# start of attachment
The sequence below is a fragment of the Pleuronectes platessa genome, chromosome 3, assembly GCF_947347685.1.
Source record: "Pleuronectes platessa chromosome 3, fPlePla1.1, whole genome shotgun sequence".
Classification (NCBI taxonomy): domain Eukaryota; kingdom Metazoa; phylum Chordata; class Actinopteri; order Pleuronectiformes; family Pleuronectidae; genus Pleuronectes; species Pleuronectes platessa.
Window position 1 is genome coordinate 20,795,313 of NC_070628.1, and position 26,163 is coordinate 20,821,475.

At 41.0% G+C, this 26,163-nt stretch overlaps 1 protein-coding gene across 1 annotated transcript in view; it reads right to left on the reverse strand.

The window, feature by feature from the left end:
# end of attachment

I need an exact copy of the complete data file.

The sequence below is a fragment of the Pleuronectes platessa genome, chromosome 3, assembly GCF_947347685.1.
Source record: "Pleuronectes platessa chromosome 3, fPlePla1.1, whole genome shotgun sequence".
Classification (NCBI taxonomy): domain Eukaryota; kingdom Metazoa; phylum Chordata; class Actinopteri; order Pleuronectiformes; family Pleuronectidae; genus Pleuronectes; species Pleuronectes platessa.
Window position 1 is genome coordinate 20,795,313 of NC_070628.1, and position 26,163 is coordinate 20,821,475.

At 41.0% G+C, this 26,163-nt stretch overlaps 1 protein-coding gene across 1 annotated transcript in view; it reads right to left on the reverse strand.

The window, feature by feature from the left end: